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Natural Gas Hydrates in Permafrost and Marine Settings: Resources, Properties, and Environmental Issues
Project Number
89243320SFE000013
Last Reviewed Dated
Goal

The objective of the Department of Energy (DOE)-U.S. Geological Survey (USGS) Interagency Agreement (IA) is to provide world-class expertise and research in support of the goals of the 2005 Energy Act for National Methane Hydrates Research and Development (R&D); the DOE-led U.S. interagency roadmap for gas hydrates research; and elements of the USGS mission related to energy resources, global climate, and geohazards. This project extends USGS support to the DOE Methane Hydrate R&D program previously conducted under DE-AI26-05NT42496, DE-FE0002911, and DE-FE0023495

Performer(s)

U.S. Geological Survey at Woods Hole, MA, Denver, CO, and Menlo Park, CA, Santa Cruz, CA

Background

The USGS IA involves laboratory research and international field studies in which DOE/NETL has a significant interest. Geological and geophysical support for these efforts is critical to their success, and the USGS is uniquely qualified to provide this support. 
This IA is currently divided into six separate tasks. The primary objective of several tasks is to evaluate the production potential of the known gas hydrate accumulations on the North Slope of Alaska and in the Gulf of Mexico (GoM). 
To serve energy resource goals of the Methane Hydrates R&D program on the U.S. Atlantic margin, the USGS will evaluate the need to conduct additional seismic evaluation of upper slope, gas hydrates in the northern Atlantic Margin, and collaborate with the Bureau of Ocean Energy Management and other partners on determining potential sites for a future gas hydrates research drilling program. 
To develop a better understanding of gas hydrates, the USGS is conducting laboratory research to measure the properties of sediments containing synthetic hydrates using a range of experimental methods. The USGS also actively supports cooperative projects between the U.S. and international partners.

Impact

In the Arctic, the USGS has been involved for decades in geological and geophysical investigations that are helping scientists understand the full extent of the hydrate resource and the role of hydrates in high-latitude climate change. USGS research on marine hydrates is making important advances in our understanding of the occurrence and potential hazard of encountering subsurface gas hydrates during drilling in the northern Gulf of Mexico. This information will provide industry with better tools and data as oil and gas development moves into areas where gas hydrates could present potential hazards. USGS scientists are developing new tools and techniques in the laboratory to better understand the hydrate-bearing sediments. USGS and DOE scientists and engineers, along with industry, will work together to gain a better understanding of the nature and distribution of marine gas hydrates to develop this valuable resource.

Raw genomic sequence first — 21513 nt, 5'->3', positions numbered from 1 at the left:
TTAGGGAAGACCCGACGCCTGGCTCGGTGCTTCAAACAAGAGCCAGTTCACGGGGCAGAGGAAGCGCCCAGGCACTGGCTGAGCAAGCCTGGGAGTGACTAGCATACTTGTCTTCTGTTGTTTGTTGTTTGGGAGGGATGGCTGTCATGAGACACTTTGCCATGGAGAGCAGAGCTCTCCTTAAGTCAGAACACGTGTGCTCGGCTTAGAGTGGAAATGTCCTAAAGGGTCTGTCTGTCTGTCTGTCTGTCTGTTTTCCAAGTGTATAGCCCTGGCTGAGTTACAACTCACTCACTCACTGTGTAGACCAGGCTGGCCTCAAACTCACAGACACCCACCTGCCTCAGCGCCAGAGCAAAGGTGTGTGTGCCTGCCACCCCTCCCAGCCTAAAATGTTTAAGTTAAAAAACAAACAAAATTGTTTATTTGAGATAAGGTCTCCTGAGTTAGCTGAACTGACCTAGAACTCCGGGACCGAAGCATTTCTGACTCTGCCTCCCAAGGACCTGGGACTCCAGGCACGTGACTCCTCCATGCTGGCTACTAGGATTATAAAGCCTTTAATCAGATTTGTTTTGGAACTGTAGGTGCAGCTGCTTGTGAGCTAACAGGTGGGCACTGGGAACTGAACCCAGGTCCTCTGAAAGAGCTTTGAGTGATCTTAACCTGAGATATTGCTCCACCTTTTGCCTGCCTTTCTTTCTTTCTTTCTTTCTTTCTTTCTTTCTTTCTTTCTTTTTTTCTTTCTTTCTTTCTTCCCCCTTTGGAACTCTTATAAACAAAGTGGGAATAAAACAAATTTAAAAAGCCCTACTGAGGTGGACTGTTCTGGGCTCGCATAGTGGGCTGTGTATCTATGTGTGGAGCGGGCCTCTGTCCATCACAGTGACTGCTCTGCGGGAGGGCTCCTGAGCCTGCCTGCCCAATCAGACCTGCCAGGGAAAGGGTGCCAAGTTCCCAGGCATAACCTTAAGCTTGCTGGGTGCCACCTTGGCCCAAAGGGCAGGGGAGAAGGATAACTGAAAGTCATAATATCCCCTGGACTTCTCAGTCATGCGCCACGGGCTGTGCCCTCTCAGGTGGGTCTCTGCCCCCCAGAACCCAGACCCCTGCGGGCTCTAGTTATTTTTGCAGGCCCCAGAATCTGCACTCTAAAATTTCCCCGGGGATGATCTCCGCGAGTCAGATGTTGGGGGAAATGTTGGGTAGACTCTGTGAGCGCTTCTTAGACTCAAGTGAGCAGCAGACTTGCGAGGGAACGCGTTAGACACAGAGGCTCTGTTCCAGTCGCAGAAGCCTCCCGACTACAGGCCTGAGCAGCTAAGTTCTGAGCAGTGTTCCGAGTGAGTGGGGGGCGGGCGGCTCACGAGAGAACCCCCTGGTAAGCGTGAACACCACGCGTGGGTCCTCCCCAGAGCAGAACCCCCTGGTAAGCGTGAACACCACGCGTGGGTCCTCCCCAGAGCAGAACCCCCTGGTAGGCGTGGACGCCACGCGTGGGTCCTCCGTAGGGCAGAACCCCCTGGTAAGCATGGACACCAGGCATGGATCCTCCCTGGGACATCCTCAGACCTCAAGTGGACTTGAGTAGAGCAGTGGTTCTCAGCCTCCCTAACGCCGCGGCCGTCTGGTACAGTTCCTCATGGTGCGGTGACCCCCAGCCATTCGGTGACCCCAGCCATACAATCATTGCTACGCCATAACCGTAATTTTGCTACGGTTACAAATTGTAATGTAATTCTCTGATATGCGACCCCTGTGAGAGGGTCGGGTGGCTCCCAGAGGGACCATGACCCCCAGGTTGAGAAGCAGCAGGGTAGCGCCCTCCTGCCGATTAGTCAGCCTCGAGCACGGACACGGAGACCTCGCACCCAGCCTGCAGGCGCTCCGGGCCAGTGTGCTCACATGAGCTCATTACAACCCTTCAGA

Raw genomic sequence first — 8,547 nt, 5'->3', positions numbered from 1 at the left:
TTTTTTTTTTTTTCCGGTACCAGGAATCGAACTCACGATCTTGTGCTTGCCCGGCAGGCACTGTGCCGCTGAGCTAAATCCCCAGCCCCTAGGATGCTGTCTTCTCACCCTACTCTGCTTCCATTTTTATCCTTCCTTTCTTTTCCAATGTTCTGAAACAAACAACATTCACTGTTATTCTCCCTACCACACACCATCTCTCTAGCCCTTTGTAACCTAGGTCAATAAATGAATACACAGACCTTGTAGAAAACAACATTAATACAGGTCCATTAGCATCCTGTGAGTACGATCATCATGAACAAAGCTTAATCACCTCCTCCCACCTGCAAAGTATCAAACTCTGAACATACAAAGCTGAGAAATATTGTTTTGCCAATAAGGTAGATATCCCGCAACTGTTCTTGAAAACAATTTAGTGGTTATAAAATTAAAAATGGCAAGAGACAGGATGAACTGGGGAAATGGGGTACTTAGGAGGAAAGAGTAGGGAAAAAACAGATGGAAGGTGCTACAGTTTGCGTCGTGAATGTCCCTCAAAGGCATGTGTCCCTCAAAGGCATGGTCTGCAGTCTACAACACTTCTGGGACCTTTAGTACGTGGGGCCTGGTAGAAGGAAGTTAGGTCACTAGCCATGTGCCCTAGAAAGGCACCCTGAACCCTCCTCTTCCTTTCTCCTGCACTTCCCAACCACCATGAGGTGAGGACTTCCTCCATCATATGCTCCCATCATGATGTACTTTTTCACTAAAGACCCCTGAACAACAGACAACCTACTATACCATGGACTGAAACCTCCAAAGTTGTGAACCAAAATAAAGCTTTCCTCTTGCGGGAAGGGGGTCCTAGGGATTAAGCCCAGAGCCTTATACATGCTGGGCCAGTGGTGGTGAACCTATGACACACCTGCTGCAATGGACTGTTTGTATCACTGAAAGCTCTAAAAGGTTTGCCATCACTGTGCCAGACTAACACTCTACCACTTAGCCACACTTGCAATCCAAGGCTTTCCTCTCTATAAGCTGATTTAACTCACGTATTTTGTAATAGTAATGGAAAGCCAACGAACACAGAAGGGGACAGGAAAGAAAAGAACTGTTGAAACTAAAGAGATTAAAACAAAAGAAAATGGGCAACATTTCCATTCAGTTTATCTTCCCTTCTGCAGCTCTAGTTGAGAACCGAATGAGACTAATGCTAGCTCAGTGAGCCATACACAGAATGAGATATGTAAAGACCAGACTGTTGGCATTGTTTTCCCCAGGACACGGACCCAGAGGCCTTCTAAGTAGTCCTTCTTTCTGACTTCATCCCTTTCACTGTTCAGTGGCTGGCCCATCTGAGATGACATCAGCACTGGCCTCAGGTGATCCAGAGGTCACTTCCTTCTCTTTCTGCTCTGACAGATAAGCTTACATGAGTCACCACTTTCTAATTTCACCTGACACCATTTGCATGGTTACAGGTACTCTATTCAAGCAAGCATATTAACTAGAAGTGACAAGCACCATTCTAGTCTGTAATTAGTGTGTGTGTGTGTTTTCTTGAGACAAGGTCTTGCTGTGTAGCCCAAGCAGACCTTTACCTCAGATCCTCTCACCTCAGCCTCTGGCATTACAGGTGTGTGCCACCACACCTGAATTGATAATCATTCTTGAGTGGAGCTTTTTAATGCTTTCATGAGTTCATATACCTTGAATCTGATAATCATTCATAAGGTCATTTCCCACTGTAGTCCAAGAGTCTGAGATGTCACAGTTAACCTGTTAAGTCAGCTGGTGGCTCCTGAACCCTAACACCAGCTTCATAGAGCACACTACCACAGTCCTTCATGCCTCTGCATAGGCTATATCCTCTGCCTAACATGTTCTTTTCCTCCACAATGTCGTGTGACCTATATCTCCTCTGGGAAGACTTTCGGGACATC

Accomplishments (most recent listed first)
  • Acquired 10 pressure core storage and transfer chambers (for future use under Alaska hydrate project) and delivered to the Department of Transportation for final testing and certification.

  • Completed design and acquisition of new high-effective stress chamber and initiated pressure testing of the new chamber system.

  • Updated and adapted the downhole “map” of sample requests for Alaska hydrate core, expanding the planning effort to include various shipping requirements.

  • Completed microbial DNA and RNA assessment of microbial communities and functionality in the seal and reservoir sediment from GoM hydrate cores.

  • Provided ongoing support for science and operational plans covering the second GOM2 field program under the DOE project with University of Texas.

  • Completed GoM core measurements to constrain the permeability, compressibility, and strength at and above the in situ effective stress. 

  • Completed sediment permeability anisotropy measurements for GoM core.

  • Completed high-effective stress strength and compressibility measurements of reservoir and interbed sediment from GoM cores.

  • Completed measurements of the lithology differences between the reservoir and fine-grained interbed sediment for GoM cores.

  • Completed analysis/release of MATRIX Seismic Data for the Mid-Atlantic margin.

  •  Analyzed USGS legacy seismic data for New England Margin determining that collection of new data from the area was likely not required.

  • Completed contracting for pressure core storage chamber manufacture and certification (to be used in sample transport/storage for AK hydrate project).

For recent accomplishments from the prior iteration of the IA please see the project summary for DE-FE0023495 .
 

Current Status

USGS researchers are continuing to prepare for their participation in Alaska North Slope drilling, logging, and coring of a hydrate reservoir leading to a hydrate reservoir flow test now expected to start in late spring 2022. In addition, the team expects (depending on Covid restrictions) to complete remaining lab-based work on GoM cores. They will also finalize and submit multiple journal articles related to the MATRIX Mid-Atlantic margin seismic cruise and reinitialize (based on Covid restrictions) lab-based studies of hydrate-bearing sediments and hydrate-related processes. 

Project Start
Project End
DOE Contribution

$858,150 for Years 1 and 2

Performer Contribution

NA 

Contact Information

NETL – Richard Baker (richard.baker@netl.doe.gov)
USGS – Carolyn Ruppel (cruppel@usgs.gov
 

Additional Information